Originally Posted by BluesKing777 View Post
What about an opening back?

Airtight seal and a latch?

Open the back and save putting the hands in the soundhole for all those little and large internal jobs! ( braces, bridge plate, pickups, batteries!! etc, etc. )

BluesKing777.
BK777

Harry Fleishman builds an access port in the bodies of his guitars.




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  #41  
Old 08-02-2020, 08:12 AM
EZYPIKINS EZYPIKINS is offline
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Quote:
Originally Posted by archerscreek View Post
1) The instrument automatically keeps itself in tune, making micro adjustments on the fly and without the player or audience ever noticing. I predict this one actually comes about.

2) “Smart wood” that maintains its condition regardless of environmental humidity and temperature but yet still sounds like wood.
Gibson tried the automatic tuning thing on their electrics. It didn't go over so well.
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  #42  
Old 08-02-2020, 08:22 AM
J Patrick J Patrick is offline
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...built in beer cozy...
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  #43  
Old 08-02-2020, 09:20 AM
M Sarad M Sarad is offline
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Cup holder.
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  #44  
Old 08-02-2020, 10:20 AM
tadol tadol is offline
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Quote:
Originally Posted by darylcrisp View Post
adjustable intonation for each string, akin to what an electric has, without a heavy complicated bridge system.
There are already a few builders who use individual saddle pieces for each string, so it’s considerably easier to adjust intonation and action for a single string without having to make a full saddle -
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  #45  
Old 08-02-2020, 11:03 AM
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Erithon Erithon is offline
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Originally Posted by Steve DeRosa View Post
As a consequence of the increasing technical/harmonic sophistication of jazz players, particularly in the mid-/post-Bop era where extended chord voicings and 64th-note solos were the order of the day (although Epiphone offered a 1-9/16" neck in the late '30s, and Martin's prewar F-Series archtops specified 1-5/8"); I had the privilege of playing Wes Montgomery's personal L-5CES when MandoBros was handling the sale, and the flat-C early-60's profile would cause apoplexy among the AGF neck police. What I find most interesting is that many of those who seek out the fattest guitar neck possible have no problem doubling on fiddle/mandolin (and playing cleanly to boot), which IME comes from early cultivation of certain bad fingering habits as well as compartmentalization - "fingertips for mando/fiddle, flat-finger for guitar"; in contrast, the jazzers - as well as many rock players playing in cleaner styles - adopted the orchestral-string "fingertip" technique which, for an experienced player, allows for cleaner articulation as well as faster execution. FWIW Epiphone's Harry Volpe Model (the last new design to come out of the original New York operation) was produced with a 1-3/4" neck for the specific purpose, as their period literature expressly stated, of facilitating beginners' undeveloped technique - in an age where archtops were considered virtuoso instruments, the narrower necks were reserved for the professional/semi-pro models...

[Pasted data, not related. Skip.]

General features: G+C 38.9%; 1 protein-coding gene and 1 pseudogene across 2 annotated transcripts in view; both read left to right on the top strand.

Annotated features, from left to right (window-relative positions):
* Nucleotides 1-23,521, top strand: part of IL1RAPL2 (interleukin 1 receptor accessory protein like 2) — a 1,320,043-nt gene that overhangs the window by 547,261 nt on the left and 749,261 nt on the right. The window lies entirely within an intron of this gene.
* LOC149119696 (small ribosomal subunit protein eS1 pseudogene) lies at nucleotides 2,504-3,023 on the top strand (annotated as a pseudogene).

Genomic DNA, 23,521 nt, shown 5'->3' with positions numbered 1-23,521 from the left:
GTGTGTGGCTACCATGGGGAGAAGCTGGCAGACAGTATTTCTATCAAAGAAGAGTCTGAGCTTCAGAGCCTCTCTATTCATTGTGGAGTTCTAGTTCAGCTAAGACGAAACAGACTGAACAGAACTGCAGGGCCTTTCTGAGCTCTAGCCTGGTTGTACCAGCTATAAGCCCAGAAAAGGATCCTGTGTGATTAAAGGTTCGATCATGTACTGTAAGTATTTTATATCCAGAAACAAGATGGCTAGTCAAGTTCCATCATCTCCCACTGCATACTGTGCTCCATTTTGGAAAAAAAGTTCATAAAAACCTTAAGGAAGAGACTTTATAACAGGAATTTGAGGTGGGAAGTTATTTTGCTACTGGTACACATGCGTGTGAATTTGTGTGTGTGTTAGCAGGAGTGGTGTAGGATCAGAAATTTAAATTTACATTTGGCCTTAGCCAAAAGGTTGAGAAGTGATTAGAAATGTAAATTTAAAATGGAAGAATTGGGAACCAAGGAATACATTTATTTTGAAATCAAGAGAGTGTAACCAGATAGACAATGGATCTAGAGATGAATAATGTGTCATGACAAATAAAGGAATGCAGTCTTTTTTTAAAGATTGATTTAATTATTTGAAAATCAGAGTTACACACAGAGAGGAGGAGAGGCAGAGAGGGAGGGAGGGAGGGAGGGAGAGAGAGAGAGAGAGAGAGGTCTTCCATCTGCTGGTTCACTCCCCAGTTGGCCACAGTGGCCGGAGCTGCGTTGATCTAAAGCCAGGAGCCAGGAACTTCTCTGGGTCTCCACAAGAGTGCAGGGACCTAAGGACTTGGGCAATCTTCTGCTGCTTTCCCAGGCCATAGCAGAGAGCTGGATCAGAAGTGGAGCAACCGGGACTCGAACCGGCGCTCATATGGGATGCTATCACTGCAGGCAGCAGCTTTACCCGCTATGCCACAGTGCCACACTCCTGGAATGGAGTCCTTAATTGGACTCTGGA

I'm not sure I understand this. You are saying, in your experience, that folks who play with "flat-finger" technique prefer a fatter neck because it allows them to play cleaner?

This is exactly the opposite of my experience: I am a classical double bassist. I play with the tips of my fingers. And I definitely prefer a chunkier neck because it allows me to arch my hand more comfortably and maintain that fingertip technique.